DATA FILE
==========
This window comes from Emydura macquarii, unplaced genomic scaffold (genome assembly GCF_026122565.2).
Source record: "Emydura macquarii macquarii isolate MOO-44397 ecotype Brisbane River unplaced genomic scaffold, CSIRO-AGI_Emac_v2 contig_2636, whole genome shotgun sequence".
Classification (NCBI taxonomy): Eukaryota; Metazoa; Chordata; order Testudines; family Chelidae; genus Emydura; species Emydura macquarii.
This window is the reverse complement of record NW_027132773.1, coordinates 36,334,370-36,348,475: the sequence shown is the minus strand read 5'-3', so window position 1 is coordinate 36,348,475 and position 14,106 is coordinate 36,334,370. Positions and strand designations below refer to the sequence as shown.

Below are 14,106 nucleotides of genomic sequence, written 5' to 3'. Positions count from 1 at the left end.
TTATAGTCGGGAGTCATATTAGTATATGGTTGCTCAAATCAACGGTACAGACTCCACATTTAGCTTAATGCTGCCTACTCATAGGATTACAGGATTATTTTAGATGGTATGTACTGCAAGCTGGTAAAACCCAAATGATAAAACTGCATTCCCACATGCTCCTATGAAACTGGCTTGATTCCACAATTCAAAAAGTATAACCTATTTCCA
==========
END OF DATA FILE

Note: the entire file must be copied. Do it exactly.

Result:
This window comes from Emydura macquarii, unplaced genomic scaffold (genome assembly GCF_026122565.2).
Source record: "Emydura macquarii macquarii isolate MOO-44397 ecotype Brisbane River unplaced genomic scaffold, CSIRO-AGI_Emac_v2 contig_2636, whole genome shotgun sequence".
Classification (NCBI taxonomy): Eukaryota; Metazoa; Chordata; order Testudines; family Chelidae; genus Emydura; species Emydura macquarii.
This window is the reverse complement of record NW_027132773.1, coordinates 36,334,370-36,348,475: the sequence shown is the minus strand read 5'-3', so window position 1 is coordinate 36,348,475 and position 14,106 is coordinate 36,334,370. Positions and strand designations below refer to the sequence as shown.

Below are 14,106 nucleotides of genomic sequence, written 5' to 3'. Positions count from 1 at the left end.
TTATAGTCGGGAGTCATATTAGTATATGGTTGCTCAAATCAACGGTACAGACTCCACATTTAGCTTAATGCTGCCTACTCATAGGATTACAGGATTATTTTAGATGGTATGTACTGCAAGCTGGTAAAACCCAAATGATAAAACTGCATTCCCACATGCTCCTATGAAACTGGCTTGATTCCACAATTCAAAAAGTATAACCTATTTCCA